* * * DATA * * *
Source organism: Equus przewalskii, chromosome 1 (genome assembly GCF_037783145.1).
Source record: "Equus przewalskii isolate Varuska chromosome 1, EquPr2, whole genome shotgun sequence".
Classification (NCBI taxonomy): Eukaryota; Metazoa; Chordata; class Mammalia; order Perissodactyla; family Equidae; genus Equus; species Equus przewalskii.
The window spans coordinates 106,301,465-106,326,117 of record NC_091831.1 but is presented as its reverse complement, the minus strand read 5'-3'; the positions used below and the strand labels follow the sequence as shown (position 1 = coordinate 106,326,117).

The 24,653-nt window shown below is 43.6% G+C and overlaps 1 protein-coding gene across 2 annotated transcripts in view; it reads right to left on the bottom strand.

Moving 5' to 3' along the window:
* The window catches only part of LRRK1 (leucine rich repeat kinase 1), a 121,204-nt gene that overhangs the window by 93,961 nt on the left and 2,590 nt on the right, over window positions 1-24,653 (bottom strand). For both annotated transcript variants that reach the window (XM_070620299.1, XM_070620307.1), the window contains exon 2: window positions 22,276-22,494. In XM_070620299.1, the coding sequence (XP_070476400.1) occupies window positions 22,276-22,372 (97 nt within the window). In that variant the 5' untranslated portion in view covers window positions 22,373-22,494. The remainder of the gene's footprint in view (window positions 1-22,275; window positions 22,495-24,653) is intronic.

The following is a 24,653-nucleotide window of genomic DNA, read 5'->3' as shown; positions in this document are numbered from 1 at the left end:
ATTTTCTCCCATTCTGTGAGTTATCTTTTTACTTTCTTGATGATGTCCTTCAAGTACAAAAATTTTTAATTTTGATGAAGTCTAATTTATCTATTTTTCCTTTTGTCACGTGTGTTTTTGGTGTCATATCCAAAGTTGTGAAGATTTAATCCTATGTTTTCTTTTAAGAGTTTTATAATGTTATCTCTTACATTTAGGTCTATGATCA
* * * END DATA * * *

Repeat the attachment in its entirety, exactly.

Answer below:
Source organism: Equus przewalskii, chromosome 1 (genome assembly GCF_037783145.1).
Source record: "Equus przewalskii isolate Varuska chromosome 1, EquPr2, whole genome shotgun sequence".
Classification (NCBI taxonomy): Eukaryota; Metazoa; Chordata; class Mammalia; order Perissodactyla; family Equidae; genus Equus; species Equus przewalskii.
The window spans coordinates 106,301,465-106,326,117 of record NC_091831.1 but is presented as its reverse complement, the minus strand read 5'-3'; the positions used below and the strand labels follow the sequence as shown (position 1 = coordinate 106,326,117).

The 24,653-nt window shown below is 43.6% G+C and overlaps 1 protein-coding gene across 2 annotated transcripts in view; it reads right to left on the bottom strand.

Moving 5' to 3' along the window:
* The window catches only part of LRRK1 (leucine rich repeat kinase 1), a 121,204-nt gene that overhangs the window by 93,961 nt on the left and 2,590 nt on the right, over window positions 1-24,653 (bottom strand). For both annotated transcript variants that reach the window (XM_070620299.1, XM_070620307.1), the window contains exon 2: window positions 22,276-22,494. In XM_070620299.1, the coding sequence (XP_070476400.1) occupies window positions 22,276-22,372 (97 nt within the window). In that variant the 5' untranslated portion in view covers window positions 22,373-22,494. The remainder of the gene's footprint in view (window positions 1-22,275; window positions 22,495-24,653) is intronic.

The following is a 24,653-nucleotide window of genomic DNA, read 5'->3' as shown; positions in this document are numbered from 1 at the left end:
ATTTTCTCCCATTCTGTGAGTTATCTTTTTACTTTCTTGATGATGTCCTTCAAGTACAAAAATTTTTAATTTTGATGAAGTCTAATTTATCTATTTTTCCTTTTGTCACGTGTGTTTTTGGTGTCATATCCAAAGTTGTGAAGATTTAATCCTATGTTTTCTTTTAAGAGTTTTATAATGTTATCTCTTACATTTAGGTCTATGATCA